Yes, you can build a stand-alone custom spa without a pool. A gunite spa can boast some of the same decorative features as a gunite pool.
Building a free-standing spa can cost almost as much as a small gunite pool. That’s because each specialty crew must come to the job site to complete each of the various construction phases—just as they would for an entire pool.
Despite the investment, some homeowners still choose to build a stand-alone gunite spa. They won’t settle for a portable hot tub because they want an attractive, permanent custom backyard amenity—versus a prefabricated vessel sitting on the ground.
Depending on the backyard configuration, you will likely need a rough minimum of 500 square feet for an in-ground pool.
However, the final minimum number will vary with the shape of the property. That’s because gunite pools allow builders to develop shrewd designs to maximize use of available space. Enormous versatility for pool size and shape is possible. A builder may even configure a pool that will use space from both your backyard and side yard.
Other factors may enter the equation and influence how much backyard space you can use and where the pool may be positioned. One is building codes, which vary by city. For example, most codes require pools to be 3 to 5 feet away from the house and the property line.
Keep in mind, you will need some area around the pool for decking. You may want to include other backyard features as well. Your builder will advise you of other considerations—as well as opportunities—for space-saving design solutions.
Learn more about pool planning: Pool Design Dimensions: 3 Key Initial Questions to Ask
Most often, the answer is yes. Because a gunite pool provides maximum design versatility, the chances are good that a builder can configure your pool’s size and shape to fit within tight dimensions.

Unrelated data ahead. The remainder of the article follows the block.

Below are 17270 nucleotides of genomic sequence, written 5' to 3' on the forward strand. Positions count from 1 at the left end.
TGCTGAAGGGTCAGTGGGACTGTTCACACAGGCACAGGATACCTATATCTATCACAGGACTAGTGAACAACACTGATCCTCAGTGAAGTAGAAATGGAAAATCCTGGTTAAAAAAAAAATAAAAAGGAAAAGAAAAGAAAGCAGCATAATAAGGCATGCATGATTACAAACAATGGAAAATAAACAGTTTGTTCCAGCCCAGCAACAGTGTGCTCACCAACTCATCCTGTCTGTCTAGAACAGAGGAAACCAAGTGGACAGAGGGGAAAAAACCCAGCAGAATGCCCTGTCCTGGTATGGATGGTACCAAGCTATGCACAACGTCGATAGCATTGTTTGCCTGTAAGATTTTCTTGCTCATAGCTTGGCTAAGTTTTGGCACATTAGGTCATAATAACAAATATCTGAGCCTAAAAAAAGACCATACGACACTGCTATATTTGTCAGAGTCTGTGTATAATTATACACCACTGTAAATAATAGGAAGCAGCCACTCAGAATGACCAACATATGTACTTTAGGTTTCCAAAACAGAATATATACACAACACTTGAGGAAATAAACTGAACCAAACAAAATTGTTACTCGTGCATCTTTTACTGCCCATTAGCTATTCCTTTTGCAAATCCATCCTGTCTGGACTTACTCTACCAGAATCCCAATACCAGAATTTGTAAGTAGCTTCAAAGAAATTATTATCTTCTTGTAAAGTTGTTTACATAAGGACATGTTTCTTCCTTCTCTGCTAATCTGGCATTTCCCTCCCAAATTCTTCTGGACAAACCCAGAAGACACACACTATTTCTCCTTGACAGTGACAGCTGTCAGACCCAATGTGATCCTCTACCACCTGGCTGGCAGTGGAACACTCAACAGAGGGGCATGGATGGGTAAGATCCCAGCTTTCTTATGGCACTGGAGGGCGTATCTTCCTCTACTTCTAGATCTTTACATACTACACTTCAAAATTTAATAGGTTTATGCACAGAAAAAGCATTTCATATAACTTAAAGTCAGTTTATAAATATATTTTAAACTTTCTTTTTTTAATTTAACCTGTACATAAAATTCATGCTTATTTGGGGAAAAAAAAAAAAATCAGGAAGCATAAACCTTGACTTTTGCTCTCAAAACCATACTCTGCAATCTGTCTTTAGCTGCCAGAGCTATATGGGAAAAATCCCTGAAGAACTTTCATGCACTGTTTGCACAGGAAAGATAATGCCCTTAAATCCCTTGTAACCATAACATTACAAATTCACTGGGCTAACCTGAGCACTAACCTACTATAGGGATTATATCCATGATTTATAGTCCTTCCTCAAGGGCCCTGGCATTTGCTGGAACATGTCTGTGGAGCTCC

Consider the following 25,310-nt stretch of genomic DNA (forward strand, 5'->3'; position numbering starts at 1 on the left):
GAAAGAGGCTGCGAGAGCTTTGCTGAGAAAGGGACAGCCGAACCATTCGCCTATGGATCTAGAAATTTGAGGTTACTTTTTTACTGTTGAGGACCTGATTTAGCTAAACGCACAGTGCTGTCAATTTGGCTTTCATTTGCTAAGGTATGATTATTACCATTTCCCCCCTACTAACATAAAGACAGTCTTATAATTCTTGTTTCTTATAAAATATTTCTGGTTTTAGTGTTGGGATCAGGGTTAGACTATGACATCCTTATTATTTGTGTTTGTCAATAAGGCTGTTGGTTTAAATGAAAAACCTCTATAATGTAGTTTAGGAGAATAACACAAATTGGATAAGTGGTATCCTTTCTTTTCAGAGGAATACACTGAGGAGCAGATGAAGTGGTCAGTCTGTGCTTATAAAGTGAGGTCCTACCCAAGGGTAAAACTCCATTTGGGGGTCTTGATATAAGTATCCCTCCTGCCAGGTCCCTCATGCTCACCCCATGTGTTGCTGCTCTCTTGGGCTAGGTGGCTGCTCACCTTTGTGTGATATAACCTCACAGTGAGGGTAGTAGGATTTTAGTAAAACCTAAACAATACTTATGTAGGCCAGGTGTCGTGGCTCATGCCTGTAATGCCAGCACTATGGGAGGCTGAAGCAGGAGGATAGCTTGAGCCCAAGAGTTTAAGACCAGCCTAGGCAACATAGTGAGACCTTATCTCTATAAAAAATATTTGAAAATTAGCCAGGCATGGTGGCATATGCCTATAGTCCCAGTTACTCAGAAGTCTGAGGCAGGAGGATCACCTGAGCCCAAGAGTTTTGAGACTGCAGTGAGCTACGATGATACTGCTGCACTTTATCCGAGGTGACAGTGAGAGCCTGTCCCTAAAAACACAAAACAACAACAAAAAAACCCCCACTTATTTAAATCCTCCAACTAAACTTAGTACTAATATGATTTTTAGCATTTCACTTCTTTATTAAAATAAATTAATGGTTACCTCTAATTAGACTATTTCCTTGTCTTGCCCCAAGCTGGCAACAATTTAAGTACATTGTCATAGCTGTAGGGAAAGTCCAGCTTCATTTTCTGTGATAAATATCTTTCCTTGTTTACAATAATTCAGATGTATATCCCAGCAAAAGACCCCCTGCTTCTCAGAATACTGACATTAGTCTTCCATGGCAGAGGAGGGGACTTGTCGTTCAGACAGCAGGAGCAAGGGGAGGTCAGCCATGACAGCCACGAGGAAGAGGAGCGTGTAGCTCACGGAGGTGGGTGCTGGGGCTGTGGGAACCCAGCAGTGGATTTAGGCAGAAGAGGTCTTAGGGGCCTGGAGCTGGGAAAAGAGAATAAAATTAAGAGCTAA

Keep in mind that property setbacks, building codes, minimum deck requirements, and other backyard conditions can limit the ultimate square footage that can go to the pool. You also will want to have room for a pool deck.
Experienced pool builders can develop clever—often surprising—design solutions for making the most of available real estate.
For efficient in-ground pool construction, property access is essential. That’s because heavy equipment, such as excavators, dump trucks, and gunite or shotcrete rigs, must enter the backyard. Adjacent homes, fences, trees, or hardscape may be in the way. Narrow side yards—such as those with a protruding gas meter or air conditioning unit—can also limit access. Other kinds of obstacles may exist.
In these cases, pool builders can usually find a solution. They range from fence removal and restoration to use of smaller excavation equipment.
Learn more: Backyard Conditions that Impact Building Costs
How your family plans to use a pool is also important: For example, if you want a pool for swimming laps or a pool with a diving board, a minimum length is typically required. Likewise, including a beach entry and a big custom spa for a family of six will dictate a specific length/depth requirements.
On the other hand, if you just want to jump in the water to cool off, a compact splash pool will suffice.
You can learn more here about planning pool size:
With a gunite pool’s design versatility, shape options are virtually unlimited. Favorites fall into four broad categories: classic, Greco-Roman designs; straight-edge/geometric options such as rectangles or L-shapes; curvy, flowing silhouettes like a figure-8, “cloud,” and organic, free-form shapes; and custom configurations that mix curves and straight lines.
However, you can also request a modified version of any shape—even “set,” traditional ones like a Roman or a rectangle. Professional designers can surprise you with a creative, tailored shape.
However, with the vast level of customization that’s possible with a gunite pool, other shapes may also work in compact backyards with unique property configurations or elevations. Your designer will be able to guide you in selecting an optimal pool shape for your particular yard and preferences.
Unlike a traditional pool with a shallow end that transitions to an 8-foot deep end, a sports or play pool has two shallow ends and a slightly deeper section in the middle.
Typical configurations have depths of roughly 3-5-4 feet or 3.5-5.5-4 feet. These dimensions make it easier to stand in the water and engage in various activities.
For example, you can string a volleyball net across the middle (“deep”) area, and have players on each side compete on equal or comparable footing. These pools also provide a larger shallow end for children’s enjoyment.
Learn more about sports pools: 3 Features to Enhance Your Comfort & Convenience
A specialty form of concrete, gunite is a mix of sand, cement, and water. To build a gunite pool, crews apply it pneumatically, which means it is shot at high velocity through a high-pressure hose. The flexible, lasting material covers a network of steel bars, forming a thick, reinforced, rock-hard pool shell.